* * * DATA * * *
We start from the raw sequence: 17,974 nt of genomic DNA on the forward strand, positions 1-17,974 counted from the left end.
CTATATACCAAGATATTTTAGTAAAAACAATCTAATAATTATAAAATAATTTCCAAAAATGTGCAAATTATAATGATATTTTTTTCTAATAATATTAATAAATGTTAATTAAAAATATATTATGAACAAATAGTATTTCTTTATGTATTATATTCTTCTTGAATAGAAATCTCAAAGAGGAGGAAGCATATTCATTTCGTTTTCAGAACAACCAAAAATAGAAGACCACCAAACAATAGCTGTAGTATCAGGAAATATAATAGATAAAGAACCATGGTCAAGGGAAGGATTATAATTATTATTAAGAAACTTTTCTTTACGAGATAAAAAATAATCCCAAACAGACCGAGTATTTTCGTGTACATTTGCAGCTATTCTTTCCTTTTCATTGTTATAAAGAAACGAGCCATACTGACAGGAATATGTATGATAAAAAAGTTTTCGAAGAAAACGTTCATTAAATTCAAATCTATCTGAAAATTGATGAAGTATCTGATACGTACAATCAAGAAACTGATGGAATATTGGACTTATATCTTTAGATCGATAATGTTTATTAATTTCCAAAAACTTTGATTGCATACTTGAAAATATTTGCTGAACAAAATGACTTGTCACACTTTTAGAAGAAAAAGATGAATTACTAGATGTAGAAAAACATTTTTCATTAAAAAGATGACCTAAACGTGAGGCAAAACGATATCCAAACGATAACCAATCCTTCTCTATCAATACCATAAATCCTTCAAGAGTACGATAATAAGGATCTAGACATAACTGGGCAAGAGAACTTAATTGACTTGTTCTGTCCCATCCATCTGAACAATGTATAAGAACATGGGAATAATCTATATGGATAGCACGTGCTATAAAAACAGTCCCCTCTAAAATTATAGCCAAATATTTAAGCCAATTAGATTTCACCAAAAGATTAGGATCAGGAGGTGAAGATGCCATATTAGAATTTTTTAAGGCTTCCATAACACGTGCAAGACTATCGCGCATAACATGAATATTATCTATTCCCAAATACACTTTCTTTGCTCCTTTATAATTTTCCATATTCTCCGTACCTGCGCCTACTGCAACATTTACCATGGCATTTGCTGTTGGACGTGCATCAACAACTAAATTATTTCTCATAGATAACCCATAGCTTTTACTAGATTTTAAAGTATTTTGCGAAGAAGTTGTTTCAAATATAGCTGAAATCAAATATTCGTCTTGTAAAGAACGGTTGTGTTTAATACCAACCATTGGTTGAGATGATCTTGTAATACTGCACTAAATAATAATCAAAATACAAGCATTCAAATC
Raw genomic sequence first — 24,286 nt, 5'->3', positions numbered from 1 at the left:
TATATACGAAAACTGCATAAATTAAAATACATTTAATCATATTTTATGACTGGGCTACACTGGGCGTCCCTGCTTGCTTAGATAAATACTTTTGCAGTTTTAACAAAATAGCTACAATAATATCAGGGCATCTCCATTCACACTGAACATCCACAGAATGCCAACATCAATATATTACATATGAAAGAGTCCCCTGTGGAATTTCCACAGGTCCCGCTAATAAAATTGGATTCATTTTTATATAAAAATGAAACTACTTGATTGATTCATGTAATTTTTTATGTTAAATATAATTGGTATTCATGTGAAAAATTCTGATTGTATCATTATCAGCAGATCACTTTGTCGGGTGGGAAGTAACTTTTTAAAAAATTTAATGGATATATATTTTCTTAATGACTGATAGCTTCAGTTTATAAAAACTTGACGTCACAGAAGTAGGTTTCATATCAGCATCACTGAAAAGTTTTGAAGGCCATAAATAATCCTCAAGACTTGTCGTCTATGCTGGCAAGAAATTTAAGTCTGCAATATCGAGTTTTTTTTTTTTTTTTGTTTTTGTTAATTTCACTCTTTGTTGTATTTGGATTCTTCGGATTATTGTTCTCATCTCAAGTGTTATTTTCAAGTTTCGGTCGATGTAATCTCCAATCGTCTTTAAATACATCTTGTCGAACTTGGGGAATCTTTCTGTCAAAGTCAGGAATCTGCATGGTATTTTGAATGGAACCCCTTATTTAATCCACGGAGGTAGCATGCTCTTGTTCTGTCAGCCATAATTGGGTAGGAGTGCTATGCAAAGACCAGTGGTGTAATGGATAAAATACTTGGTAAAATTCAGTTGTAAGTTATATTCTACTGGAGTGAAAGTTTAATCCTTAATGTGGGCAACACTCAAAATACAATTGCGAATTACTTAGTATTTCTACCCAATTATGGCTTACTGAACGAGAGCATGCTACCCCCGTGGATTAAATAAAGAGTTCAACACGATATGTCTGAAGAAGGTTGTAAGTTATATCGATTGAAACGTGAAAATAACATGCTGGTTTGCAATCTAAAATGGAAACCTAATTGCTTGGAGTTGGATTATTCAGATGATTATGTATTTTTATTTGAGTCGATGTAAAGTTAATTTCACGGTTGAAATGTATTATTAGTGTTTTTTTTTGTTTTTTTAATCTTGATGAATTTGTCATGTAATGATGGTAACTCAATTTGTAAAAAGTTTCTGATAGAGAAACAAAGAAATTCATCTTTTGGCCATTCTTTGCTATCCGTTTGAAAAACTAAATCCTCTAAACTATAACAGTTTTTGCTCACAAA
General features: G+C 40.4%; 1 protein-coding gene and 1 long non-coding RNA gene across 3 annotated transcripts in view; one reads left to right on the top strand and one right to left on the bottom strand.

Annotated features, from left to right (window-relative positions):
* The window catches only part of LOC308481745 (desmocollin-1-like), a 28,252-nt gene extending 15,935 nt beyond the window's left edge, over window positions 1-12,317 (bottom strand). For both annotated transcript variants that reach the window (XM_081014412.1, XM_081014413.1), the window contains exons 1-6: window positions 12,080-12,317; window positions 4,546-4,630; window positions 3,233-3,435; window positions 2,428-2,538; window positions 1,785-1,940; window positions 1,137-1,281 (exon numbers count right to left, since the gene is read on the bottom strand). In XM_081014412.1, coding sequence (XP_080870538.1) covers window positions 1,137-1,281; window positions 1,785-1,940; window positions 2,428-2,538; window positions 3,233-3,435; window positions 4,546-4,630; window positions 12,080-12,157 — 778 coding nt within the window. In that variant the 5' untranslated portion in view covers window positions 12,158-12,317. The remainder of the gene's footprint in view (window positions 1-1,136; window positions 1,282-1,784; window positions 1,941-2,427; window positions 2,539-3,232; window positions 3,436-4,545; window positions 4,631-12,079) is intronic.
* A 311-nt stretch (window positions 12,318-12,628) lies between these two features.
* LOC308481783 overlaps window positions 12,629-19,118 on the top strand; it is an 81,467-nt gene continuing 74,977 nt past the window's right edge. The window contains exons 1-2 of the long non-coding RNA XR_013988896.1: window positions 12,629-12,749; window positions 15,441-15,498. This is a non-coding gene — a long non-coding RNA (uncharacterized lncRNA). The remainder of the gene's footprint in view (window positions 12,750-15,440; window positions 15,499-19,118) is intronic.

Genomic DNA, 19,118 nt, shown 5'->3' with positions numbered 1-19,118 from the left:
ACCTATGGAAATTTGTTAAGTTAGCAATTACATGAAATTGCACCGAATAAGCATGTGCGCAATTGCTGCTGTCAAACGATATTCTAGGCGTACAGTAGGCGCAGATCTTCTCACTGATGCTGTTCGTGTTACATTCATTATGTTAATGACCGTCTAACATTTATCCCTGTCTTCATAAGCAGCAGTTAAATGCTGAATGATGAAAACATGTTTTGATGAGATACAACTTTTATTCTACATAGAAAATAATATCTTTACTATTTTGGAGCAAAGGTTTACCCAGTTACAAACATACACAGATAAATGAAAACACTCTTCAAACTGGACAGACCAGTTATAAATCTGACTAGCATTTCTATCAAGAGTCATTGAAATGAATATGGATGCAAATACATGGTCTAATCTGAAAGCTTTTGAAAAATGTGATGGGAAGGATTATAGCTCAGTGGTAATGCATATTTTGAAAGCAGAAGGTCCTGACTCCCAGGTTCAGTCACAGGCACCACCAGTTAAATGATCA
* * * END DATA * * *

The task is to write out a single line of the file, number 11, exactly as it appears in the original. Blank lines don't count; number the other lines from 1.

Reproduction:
ACCTATGGAAATTTGTTAAGTTAGCAATTACATGAAATTGCACCGAATAAGCATGTGCGCAATTGCTGCTGTCAAACGATATTCTAGGCGTACAGTAGGCGCAGATCTTCTCACTGATGCTGTTCGTGTTACATTCATTATGTTAATGACCGTCTAACATTTATCCCTGTCTTCATAAGCAGCAGTTAAATGCTGAATGATGAAAACATGTTTTGATGAGATACAACTTTTATTCTACATAGAAAATAATATCTTTACTATTTTGGAGCAAAGGTTTACCCAGTTACAAACATACACAGATAAATGAAAACACTCTTCAAACTGGACAGACCAGTTATAAATCTGACTAGCATTTCTATCAAGAGTCATTGAAATGAATATGGATGCAAATACATGGTCTAATCTGAAAGCTTTTGAAAAATGTGATGGGAAGGATTATAGCTCAGTGGTAATGCATATTTTGAAAGCAGAAGGTCCTGACTCCCAGGTTCAGTCACAGGCACCACCAGTTAAATGATCA